Look folks, there’s no need to continue reporting a certain world leader for violating Twitter’s terms of service. The social media site is fully aware that certain commanders in chief use Twitter to bully, harass, discriminate, troll, dox, share fake news, and other actions that theoretically violate the site’s rules. While other Twitter accounts that, say, threaten nuclear war with North Korea or retweet racist videos would be suspended or perhaps banned entirely, Twitter doesn’t feel like it can just delete a particular president’s tweets, ya know? Especially when those tweets are newsworthy and bring a lot of traffic to the site.
Twitter isn’t completely ignoring the problem, though. It just unveiled a new plan that will allow the tweets to remain on the site, but be labeled in such a way as to indicate that the company is fully aware that the tweet violates its terms of service. Those tweets, however, will not be removed because bullying is apparently newsworthy when it’s done by a world leader, and Twitter has long held that such tweets are in the public interest.
“Our highest priority is to protect the health of the public conversation on Twitter, and an important part of that is ensuring our rules and how we enforce them are easy to understand,” the company said in a blog post on Thursday. “In the past, we’ve allowed certain Tweets that violated our rules to remain on Twitter because they were in the public’s interest, but it wasn’t clear when and how we made those determinations.”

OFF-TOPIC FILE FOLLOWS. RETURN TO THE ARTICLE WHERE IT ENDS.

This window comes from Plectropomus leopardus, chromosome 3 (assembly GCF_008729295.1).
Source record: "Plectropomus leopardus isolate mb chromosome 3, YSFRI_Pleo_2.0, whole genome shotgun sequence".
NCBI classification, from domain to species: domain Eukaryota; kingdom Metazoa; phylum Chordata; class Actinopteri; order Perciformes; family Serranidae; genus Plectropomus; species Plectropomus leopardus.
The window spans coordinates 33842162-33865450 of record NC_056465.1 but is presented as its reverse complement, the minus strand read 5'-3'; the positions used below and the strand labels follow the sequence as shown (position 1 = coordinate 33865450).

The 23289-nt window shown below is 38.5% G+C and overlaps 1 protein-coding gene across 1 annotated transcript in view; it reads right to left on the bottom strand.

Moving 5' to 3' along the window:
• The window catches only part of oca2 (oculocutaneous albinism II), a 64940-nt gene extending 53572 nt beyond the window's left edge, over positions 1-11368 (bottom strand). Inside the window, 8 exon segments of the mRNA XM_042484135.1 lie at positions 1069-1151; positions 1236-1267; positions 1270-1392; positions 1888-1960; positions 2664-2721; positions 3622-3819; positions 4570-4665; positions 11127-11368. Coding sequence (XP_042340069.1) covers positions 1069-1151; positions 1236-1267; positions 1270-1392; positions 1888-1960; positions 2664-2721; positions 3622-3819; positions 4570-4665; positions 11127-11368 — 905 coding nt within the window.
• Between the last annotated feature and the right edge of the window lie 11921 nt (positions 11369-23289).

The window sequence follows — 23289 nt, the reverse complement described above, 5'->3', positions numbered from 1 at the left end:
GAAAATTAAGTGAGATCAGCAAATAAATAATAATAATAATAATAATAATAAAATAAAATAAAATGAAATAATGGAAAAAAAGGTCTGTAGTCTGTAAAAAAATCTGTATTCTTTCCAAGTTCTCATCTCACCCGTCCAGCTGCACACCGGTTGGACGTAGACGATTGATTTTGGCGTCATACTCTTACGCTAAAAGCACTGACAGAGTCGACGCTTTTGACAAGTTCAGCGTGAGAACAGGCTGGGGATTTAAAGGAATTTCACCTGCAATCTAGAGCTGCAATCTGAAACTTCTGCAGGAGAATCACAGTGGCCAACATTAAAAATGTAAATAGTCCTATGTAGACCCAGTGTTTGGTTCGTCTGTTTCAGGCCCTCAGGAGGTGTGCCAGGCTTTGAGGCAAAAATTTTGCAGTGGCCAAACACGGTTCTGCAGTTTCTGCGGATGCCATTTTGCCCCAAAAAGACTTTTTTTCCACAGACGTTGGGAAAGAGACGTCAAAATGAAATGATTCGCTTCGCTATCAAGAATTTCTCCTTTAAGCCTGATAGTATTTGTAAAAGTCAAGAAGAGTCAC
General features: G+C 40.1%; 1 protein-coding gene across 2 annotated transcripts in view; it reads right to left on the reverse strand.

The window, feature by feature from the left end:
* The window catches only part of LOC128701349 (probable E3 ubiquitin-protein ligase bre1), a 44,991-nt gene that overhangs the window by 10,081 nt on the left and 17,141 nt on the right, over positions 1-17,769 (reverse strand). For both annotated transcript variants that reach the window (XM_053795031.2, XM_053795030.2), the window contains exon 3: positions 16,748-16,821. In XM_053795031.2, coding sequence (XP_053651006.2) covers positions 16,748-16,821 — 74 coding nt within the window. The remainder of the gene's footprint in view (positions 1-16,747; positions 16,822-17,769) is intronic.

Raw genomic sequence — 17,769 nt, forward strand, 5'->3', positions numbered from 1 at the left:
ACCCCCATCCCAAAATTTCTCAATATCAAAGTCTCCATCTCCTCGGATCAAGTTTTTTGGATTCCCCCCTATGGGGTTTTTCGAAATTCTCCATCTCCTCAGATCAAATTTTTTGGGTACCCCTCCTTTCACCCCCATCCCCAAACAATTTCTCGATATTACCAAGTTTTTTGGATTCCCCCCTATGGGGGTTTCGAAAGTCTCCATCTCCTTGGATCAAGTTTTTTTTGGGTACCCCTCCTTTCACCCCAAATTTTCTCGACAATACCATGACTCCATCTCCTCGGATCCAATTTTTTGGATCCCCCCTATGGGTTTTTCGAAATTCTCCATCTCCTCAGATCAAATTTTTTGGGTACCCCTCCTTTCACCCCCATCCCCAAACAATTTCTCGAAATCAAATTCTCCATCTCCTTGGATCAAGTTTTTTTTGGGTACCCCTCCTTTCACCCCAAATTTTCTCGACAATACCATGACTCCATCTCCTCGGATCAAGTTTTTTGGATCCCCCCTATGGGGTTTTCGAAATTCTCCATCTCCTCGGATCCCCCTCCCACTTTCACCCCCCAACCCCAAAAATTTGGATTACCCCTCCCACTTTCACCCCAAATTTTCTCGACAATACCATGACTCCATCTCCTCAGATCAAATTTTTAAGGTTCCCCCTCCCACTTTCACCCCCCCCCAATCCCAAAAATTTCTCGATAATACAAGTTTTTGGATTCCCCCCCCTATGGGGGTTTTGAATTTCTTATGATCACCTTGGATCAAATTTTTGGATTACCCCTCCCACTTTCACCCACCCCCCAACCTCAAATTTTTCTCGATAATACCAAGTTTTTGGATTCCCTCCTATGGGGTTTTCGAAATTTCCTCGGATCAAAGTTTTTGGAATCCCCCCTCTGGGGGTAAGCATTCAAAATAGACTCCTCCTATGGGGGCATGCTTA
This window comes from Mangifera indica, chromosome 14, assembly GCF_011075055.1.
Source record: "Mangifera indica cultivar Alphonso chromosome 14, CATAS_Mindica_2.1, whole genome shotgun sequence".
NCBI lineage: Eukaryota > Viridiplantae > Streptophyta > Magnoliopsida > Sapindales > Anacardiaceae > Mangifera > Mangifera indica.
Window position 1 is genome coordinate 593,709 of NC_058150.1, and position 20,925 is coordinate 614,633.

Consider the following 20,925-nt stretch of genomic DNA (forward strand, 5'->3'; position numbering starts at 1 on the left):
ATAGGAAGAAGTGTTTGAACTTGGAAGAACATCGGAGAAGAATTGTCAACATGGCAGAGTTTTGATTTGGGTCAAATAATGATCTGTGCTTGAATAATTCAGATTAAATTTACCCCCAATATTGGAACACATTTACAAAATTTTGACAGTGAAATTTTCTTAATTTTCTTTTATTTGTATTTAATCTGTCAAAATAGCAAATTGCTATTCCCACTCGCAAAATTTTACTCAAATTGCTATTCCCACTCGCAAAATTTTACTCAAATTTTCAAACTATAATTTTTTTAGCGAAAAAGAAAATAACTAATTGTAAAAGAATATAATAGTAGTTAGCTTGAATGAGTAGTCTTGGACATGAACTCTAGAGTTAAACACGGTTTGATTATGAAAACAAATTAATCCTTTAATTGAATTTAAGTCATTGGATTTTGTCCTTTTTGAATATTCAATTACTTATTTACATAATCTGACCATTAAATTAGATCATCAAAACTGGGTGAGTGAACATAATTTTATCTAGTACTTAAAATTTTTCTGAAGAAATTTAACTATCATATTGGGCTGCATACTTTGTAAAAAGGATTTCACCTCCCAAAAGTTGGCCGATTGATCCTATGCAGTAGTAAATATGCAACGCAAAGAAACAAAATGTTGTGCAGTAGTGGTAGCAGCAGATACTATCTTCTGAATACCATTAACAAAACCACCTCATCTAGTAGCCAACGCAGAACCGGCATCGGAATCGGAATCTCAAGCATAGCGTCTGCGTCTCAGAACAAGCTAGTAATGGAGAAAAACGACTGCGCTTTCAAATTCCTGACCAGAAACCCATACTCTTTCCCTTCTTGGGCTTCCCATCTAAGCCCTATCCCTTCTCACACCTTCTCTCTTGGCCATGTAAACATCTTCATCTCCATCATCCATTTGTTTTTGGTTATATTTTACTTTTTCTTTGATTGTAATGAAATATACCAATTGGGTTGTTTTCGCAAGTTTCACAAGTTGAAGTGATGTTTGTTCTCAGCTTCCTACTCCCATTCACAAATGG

Now verified accounts by government officials, or those running for public office or about to step into a public role, that have more than 100,000 followers are more or less exempt from Twitter’s rules. Instead of being suspended, they will be affixed with a warning label that basically says, “Yes, we know this violates our rules, but we’re leaving it up anyway.” Any tweet that receives a warning label will be limited in its reach on the site, removed from live events pages, not found in the “top tweets” that show up in users’ feeds, and won’t be featured in Twitter’s explore tab.
Government officials don’t have free rein to issue calls to arms on the site, though. Twitter maintains the right to delete tweets where a world leader issues “direct threats of violence or calls to commit violence against an individual” as those instances are “unlikely” to be in the public interest.